From Other Journals
Scoring for Palpable Breast Masses in Younger Women
Am Fam Physician. 2003 Feb 1;67(3):634-637.
The malignancy rate for palpable breast masses in women younger than 40 years is approximately 3 percent (national average). In these women, mammography is less reliable than it is in older women and has a false-negative rate of nearly 80 percent. Biopsy is usually performed to avoid missing the rare but serious malignancy. Because biopsy results in scarring and disfigurement, Morris and colleagues adapted their triple test score (TTS) system to better select younger women with a high probability of malignancy for biopsy.
Previously, the authors had devised and verified the accuracy of the TTS for quickly and accurately evaluating palpable breast masses in women 40 years of age and older. The three components of the TTS are the physical examination, diagnostic mammography, and fine-needle aspiration (FNA) biopsy. For each test, the examiner rates the lesion as benign (1 point), suspicious (2 points), or malignant (3 points). The scores by the three independent raters are added to achieve the final TTS score. The authors initially tested the scoring system on 484 masses and determined that masses with total scores of 4 points or less were probably benign, while those scoring 6 or more points were likely to be malignant.
Because mammography is unreliable in younger women, the authors substituted ultrasonography for mammography in determining TTS scores in a large group of young women with palpable breast masses. During a three-year period, the modified TTS (MTTS) was used in 108 women younger than 40 years with 113 breast masses. The ratings were performed by a team of surgical oncologists (physical examination), radiologists (ultrasonography), and cytopathologists (FNA biopsy). Each examiner scored every lesion independently, and a final MTTS was calculated for each breast mass.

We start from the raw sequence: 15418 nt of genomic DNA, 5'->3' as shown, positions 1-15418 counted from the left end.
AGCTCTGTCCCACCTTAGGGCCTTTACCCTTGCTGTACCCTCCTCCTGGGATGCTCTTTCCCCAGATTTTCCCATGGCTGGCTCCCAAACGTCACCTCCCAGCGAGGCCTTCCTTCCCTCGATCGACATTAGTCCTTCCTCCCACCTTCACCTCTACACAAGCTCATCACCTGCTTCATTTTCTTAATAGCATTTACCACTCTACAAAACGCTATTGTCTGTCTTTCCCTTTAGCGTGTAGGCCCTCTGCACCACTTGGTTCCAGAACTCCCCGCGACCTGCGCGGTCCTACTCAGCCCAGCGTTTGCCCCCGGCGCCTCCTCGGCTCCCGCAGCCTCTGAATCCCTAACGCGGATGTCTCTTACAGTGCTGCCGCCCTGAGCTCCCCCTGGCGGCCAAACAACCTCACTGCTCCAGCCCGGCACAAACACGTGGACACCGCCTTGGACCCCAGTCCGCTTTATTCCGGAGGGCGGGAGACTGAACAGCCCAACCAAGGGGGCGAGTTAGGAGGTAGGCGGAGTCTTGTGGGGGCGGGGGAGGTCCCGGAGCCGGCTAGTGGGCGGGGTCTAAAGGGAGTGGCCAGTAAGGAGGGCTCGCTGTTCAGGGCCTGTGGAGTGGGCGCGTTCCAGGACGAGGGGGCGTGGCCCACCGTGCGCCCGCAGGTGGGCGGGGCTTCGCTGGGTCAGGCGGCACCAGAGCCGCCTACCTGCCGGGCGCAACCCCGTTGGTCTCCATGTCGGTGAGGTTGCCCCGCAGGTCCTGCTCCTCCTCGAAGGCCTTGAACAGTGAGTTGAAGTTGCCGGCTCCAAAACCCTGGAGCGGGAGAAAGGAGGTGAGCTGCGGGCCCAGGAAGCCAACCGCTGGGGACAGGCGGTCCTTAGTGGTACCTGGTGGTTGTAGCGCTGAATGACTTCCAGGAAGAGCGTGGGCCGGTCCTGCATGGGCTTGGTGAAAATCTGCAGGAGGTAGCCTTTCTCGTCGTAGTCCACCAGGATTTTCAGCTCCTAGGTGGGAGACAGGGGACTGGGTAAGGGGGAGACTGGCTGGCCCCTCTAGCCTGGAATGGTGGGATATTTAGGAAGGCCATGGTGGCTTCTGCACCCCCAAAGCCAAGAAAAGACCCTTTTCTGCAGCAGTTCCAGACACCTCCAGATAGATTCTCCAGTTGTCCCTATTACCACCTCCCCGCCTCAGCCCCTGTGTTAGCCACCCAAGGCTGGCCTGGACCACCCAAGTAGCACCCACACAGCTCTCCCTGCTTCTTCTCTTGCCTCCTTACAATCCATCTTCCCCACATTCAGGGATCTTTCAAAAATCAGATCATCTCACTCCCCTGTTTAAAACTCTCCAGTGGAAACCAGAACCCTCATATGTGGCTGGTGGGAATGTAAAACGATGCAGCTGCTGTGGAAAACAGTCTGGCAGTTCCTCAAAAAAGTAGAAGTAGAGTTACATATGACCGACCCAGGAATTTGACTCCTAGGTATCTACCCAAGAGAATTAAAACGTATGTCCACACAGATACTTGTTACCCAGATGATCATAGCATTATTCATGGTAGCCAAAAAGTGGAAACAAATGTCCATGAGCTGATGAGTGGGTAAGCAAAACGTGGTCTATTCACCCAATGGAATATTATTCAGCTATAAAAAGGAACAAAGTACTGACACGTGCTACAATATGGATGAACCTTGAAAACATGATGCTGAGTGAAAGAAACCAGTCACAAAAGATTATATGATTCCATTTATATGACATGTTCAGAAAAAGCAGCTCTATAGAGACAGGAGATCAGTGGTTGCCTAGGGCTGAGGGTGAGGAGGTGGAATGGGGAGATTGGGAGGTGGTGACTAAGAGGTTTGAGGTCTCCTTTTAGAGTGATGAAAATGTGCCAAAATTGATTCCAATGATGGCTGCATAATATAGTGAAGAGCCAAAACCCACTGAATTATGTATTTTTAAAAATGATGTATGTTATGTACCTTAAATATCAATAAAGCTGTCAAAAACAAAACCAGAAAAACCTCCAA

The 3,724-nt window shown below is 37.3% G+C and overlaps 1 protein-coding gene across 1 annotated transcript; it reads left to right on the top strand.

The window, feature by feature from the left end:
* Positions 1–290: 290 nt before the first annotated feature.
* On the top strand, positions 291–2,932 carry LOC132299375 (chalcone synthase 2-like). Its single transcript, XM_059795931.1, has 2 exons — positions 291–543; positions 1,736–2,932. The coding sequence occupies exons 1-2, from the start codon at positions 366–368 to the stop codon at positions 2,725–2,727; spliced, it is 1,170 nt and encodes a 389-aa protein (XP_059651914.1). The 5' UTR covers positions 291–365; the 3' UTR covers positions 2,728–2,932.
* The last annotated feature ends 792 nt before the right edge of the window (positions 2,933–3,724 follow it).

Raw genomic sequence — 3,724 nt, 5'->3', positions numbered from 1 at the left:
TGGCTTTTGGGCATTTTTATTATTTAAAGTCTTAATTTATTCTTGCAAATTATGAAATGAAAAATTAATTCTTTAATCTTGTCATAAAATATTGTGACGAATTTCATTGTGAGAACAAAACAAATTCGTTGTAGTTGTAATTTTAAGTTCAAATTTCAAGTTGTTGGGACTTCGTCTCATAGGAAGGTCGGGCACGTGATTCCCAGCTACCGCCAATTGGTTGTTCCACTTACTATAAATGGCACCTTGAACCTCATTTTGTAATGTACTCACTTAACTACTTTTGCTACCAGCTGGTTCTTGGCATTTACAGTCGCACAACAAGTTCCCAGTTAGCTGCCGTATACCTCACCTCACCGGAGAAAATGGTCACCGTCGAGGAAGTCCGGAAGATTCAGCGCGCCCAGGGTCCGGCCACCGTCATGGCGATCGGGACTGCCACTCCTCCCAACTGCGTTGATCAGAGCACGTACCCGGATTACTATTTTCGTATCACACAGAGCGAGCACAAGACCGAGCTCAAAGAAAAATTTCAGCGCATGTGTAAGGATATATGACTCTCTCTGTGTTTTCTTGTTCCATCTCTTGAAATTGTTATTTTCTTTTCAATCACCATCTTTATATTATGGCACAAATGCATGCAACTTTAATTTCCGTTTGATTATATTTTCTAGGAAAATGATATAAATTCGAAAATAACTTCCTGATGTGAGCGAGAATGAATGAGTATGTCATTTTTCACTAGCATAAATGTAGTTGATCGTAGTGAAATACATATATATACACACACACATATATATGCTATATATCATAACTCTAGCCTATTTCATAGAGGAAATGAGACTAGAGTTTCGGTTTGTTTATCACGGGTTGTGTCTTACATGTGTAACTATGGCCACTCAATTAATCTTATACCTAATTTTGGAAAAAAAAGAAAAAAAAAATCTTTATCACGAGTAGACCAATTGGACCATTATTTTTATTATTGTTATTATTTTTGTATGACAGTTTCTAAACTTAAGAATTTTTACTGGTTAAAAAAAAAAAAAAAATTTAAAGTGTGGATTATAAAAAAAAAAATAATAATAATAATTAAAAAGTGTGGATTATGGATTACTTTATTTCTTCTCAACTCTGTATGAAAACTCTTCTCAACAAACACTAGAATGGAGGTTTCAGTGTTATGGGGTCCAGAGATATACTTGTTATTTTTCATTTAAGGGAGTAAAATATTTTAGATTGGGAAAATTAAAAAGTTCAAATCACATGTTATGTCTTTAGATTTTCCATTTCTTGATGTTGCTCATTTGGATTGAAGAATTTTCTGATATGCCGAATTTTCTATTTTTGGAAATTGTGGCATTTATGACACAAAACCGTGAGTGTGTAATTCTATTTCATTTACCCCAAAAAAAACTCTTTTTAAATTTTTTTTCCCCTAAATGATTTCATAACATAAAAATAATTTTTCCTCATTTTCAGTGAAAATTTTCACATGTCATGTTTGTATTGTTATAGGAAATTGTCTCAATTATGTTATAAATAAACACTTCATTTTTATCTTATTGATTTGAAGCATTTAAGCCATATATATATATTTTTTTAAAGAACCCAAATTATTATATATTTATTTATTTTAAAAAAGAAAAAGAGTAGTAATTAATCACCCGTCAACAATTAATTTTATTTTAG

The women in the study had a mean age of 27 years (range: 14 to 39 years). In 100 masses (89 percent), the MTTS was 3 points, indicating a benign lesion. These masses were followed clinically or biopsied, depending on the patient's wishes. For eight masses (7 percent), the MTTS was 4 points. Seven of these lesions were biopsied, and one was followed clinically; all were benign. Of the three masses scoring 5 points, one was found to be malignant on biopsy. The two masses scoring 6 points were both found to be malignant on biopsy.
The authors concluded that the combination of ultrasonography, clinical examination, and FNA biopsy can be used in women younger than 40 years of age to calculate a total breast mass score that accurately predicts malignancy when the score is 6 points or greater. For masses with these high scores, patients may proceed to definitive therapy with confirmatory frozen section. The authors recommended that open biopsy be performed in patients with masses scoring 5 points, but that follow-up without biopsy was safe in patients with masses scoring 4 points or less. They estimated that use of the MTTS system would avoid biopsy in 97 percent of women younger than 40 years who have breast masses but still identify the 3 percent with malignancy.
Morris KT, et al. A new score for the evaluation of palpable breast masses in women under age 40. Am J Surg. October 2002;184:346–7.
editor's note: While welcoming the concept of getting better information for patients without the necessity of biopsy, one wonders how reproducible these results are nationally. Each component of the score depends on a subjective professional judgment. No matter how experienced physicians are, we vary in our level of interpretation of clinical data. A second concern is acceptability by patients. Women with breast masses seem to be sharply divided into those who want biopsy “to be certain” and those who find disfigurement by biopsy difficult to accept. Nevertheless, it would be helpful to see a large study done on patients at nonteaching centers to see if the MTTS can help us in practice. Are any interested researchers reading this?—A.D.W.
Copyright © 2003 by the American Academy of Family Physicians.
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